What can shoppers do when the price is wrong?

Pricewatch: Is a public services card necessary when renewing a driving licence?

“I was hoping you could clarify something for me please,” starts a mail from a reader called Jim.

“What happens if a retailer has an item wrongly priced?” he wants to know.

“For example, if it is priced on the shelf as €11.99 but when you present at the till it scans at say €13.99? Maybe it had been on promotion but the promotion has ended, or maybe it has simply been priced wrongly.”

He wants to know if the retailer is “obliged to sell it to you at the €11.99 advertised that you picked off the shelf or is it just your tough luck and you have to pay whatever price it scans at [the] till?”


It turns out that Jim’s interest is not purely academic. “This is happening regularly where I work leading to customers getting irate with me! Needless to say the pricing is not in my remit so it’s not my mistake!”

If a retailer is deliberately mispricing products on their shelves to make them seem cheaper than they are then they are breaking the law

Well, we are happy to clarify this for Jim and his customers. And he can feel free to print this page out and have it to hand next time he is confronted by an angry shopper.

There is a common assumption that we are entitled to get a product at whatever price it is marked at in a shop even if it is wildly below the true price. This is not the case.

The first thing to note is that the price displayed on a product is not a contract and it is viewed in law as an “invitation to treat” – effectively the retailer is asking you to offer that price for their product.

When you do, the retailer can then choose to accept it or not. Obviously if a product has been priced correctly then the retailer will accept it, but they are not under any obligation to do so. If the shop – or in this case, Jim – notices the mistake before cash changes hands then no contract is in place and they can simply take it off you despite your protests. If Jim or his shop do not notice the mistake and the sale goes through, however, the transaction stands.

What matters here is that we as consumers cannot expect to profit from someone else’s mistake. So if you see a telly that is priced at €50 and you know it should be priced at €500 then you can’t really expect the shop to sell it to you at the lower price just because they have made the mistake.

However, it is also worth pointing out that if a retailer is deliberately mispricing products on their shelves to make them seem cheaper than they are then they are breaking the law and can be held to account for that.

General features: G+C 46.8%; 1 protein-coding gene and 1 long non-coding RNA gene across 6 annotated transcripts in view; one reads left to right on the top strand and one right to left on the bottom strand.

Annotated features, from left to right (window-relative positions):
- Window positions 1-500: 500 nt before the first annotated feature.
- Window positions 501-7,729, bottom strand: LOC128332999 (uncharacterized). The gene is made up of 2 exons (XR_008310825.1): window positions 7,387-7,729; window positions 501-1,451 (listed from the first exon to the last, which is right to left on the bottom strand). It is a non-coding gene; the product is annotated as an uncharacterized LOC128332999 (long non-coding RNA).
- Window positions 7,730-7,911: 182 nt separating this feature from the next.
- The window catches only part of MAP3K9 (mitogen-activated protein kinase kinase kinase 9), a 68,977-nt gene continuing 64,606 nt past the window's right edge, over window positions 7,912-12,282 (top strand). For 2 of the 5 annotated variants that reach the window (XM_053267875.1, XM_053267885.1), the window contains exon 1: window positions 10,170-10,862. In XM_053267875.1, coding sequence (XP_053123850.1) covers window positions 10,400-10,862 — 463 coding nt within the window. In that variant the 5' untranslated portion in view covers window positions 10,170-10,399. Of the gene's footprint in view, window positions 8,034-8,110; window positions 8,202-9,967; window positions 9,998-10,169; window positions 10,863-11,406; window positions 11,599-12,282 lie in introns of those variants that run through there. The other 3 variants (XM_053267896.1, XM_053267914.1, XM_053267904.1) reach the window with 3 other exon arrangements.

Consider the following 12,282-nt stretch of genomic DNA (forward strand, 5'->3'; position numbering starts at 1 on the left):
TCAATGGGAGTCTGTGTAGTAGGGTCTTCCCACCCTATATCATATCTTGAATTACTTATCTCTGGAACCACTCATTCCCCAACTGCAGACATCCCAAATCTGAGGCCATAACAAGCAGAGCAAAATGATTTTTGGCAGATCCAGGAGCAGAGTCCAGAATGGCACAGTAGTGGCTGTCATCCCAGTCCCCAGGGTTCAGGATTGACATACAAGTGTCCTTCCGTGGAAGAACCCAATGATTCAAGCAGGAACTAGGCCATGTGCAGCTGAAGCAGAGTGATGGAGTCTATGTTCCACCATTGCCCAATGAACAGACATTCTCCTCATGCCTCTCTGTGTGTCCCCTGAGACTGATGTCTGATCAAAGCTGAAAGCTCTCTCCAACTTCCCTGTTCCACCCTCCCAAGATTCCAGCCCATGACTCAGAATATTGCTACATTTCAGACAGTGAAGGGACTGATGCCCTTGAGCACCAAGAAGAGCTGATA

Licence to fill

A reader called Richard recently received a letter from the National Driver Licence Service (NDLS) informing him that his documentation was due to expire and that he should renew it.

“I attempted to renew it online but I can’t because I don’t have a public services card. I don’t need one, I don’t use one and I have no intention of getting one,” he said.

“Is there any way that NDLS will make it possible for all of us to be able to equally apply online without having to have a public services card? I can apply for a passport online, I can get a travel document from the Department of Foreign Affairs via my phone, I can do my motor tax online, I can do Revenue work online and I don’t need a public services card, what’s so special about a driver’s licence?”

It is a very valid point. Last year the Road Safety Authority (RSA) rolled out a plan to force people to produce a public services card when applying for a driving licence or driver permit, either online or in person.

It then partially reversed or clarified its stance and said the card would “replace the requirement for certain documentation when applying for a driving licence/learner permit”.

However, online applicants still need the card.

In fact when Pricewatch checked the NDLS website last week first thing it told us – via an alarmingly orange pop-up window – was this:

“Due to increased demand in the NDLS centres a more convenient way to renew an Irish licence or learner permit may be to apply online. If you have a public services card and a verified MyGovID account, you may be able to renew your licence/learner permit online.”

What the RSA says

We sent this query to the RSA and what was most interesting about the response we received was its complete failure to address any of the entirely legitimate questions raised by our reader. To illustrate what we mean, we will carry it in full.

“To enable you to apply for a driving licence online you need to have a MyGovID account. The PSC enables a customer to hold a MyGovID account and this is the means by which the customer can be authenticated and the online online transaction conducted securely. This is in line with government policy and it is intended that access to online State services which require personal authentication will follow a similar path.

“National Driving Licence Service (NDLS) online customers who do not want to open a MyGovID account, can attend any of the 36 NDLS centres around the country to apply for a licence or learner permit. The PSC is not needed in these centres. Acceptable means of authentication include a passport, an Irish driving licence or learner permit, Current passport for all non-Irish citizens (valid for international use), Current national identity card for EU/EEA/Swiss citizens, Irish Certificate of Naturalisation, Current UK photo driving licence, Current public services card and a Current Irish travel document.”

So we still don’t know why you can apply for a passport, pay your income tax, pay your motor tax and access all sorts of other services online without the card the RSA deem essential.